Analysis of the Potentials of Blockchain for the Governance of Global Digital Commons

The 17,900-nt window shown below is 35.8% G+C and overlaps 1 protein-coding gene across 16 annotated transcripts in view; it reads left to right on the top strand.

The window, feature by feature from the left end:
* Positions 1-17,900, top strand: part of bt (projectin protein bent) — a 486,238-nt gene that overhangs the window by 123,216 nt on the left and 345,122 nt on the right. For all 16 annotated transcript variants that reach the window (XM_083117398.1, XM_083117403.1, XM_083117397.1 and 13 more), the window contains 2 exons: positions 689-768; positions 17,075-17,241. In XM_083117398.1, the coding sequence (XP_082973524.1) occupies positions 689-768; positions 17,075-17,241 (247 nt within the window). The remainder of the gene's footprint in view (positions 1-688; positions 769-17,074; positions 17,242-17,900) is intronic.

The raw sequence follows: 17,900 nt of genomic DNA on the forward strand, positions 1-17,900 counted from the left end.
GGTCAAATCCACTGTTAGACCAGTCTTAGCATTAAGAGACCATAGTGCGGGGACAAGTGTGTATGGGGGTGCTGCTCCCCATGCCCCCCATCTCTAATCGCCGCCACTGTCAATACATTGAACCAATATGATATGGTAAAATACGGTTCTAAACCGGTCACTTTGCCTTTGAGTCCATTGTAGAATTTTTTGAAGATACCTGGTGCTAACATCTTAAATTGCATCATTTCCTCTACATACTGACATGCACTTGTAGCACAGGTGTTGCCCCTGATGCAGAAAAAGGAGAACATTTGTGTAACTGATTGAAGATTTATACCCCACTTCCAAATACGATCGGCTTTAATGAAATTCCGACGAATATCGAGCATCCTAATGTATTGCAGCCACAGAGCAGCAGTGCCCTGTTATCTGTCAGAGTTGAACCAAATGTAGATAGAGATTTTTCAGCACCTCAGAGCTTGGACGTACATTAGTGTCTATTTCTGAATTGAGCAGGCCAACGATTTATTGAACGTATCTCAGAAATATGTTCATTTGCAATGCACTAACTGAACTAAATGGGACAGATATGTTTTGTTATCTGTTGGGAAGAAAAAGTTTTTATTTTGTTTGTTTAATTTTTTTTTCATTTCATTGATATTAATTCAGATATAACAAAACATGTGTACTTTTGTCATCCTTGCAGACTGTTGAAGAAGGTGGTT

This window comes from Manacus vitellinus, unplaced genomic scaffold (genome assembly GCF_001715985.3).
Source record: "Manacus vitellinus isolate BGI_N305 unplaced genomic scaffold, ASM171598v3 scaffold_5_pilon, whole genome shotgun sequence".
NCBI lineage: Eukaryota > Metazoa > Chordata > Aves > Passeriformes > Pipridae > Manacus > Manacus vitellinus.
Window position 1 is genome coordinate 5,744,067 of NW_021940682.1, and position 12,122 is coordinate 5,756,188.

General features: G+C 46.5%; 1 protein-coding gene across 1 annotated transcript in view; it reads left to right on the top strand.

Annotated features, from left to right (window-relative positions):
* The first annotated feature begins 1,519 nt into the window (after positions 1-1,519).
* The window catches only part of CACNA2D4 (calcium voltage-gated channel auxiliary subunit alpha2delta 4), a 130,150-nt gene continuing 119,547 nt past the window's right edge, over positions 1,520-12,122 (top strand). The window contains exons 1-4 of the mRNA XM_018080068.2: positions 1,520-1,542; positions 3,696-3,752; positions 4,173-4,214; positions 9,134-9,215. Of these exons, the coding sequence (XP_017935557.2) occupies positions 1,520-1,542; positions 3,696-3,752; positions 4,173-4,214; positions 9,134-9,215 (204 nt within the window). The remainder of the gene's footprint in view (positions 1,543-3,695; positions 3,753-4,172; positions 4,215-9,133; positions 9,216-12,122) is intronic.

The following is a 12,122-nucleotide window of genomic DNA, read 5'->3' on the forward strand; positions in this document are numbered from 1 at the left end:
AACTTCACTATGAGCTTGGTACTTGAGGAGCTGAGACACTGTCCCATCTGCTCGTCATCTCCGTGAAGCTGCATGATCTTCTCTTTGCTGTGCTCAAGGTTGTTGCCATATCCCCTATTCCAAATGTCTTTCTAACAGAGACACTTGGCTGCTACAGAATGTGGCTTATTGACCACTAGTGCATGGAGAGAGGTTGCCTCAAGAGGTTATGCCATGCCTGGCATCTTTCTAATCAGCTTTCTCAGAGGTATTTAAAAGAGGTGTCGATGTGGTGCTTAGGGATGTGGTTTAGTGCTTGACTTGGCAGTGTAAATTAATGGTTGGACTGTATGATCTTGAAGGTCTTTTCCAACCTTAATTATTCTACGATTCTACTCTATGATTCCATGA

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In recent years, the increasing need for global coordination has attracted interest in the governance of global-scale commons. In the current context we observe how online applications are ubiquitous, and how emerging technologies enable new capabilities while reshaping sectors. Thus, it is pertinent to ask: could blockchain technologies facilitate the extension and scaling up of cooperative practices and commons management in this global context? In order to address this question, we propose a focus on the most paradigmatic and widely successful examples of global cooperation: non-rival global commons. Examples of these are the digital resources maintained by large peer production communities, such as free/libre open source software and Wikipedia. Thus, this article identifies and analyses the potentialities of blockchain to support the sustainability and management of non-rival global commons. Our approach draws on Elinor Ostrom’s classic principles for commons governance, although revisiting and adapting these to the more challenging scope of global commons. Thus, in this work we identify the affordances which blockchain provides (e.g. tokenisation, formalisation of rules, transparency or codification of trust) to support the effective management of this type of global commons based on these adapted Ostrom principles. As part of our analysis, we provide numerous examples of existing blockchain projects using affordances in line with each principle, as well as potential integrations of such affordances in existing practices of CBPP communities. Our analysis shows that, when considering the challenges of managing global commons (e.g. heterogeneity or scale), the potential of blockchain is particularly valuable to explore solutions that: distribute power, facilitate coordination, scale up governance, visibilise traditionally invisible work, monitor and track compliance with rules, define collective agreements, and enable cooperation across communities. These affordances and the subsequent analysis contribute to the emergent debate on blockchain-based forms of governance, first by providing analytical categories for further research, but also by providing a guide for experimentation with the development of blockchain tools to facilitate global cooperation.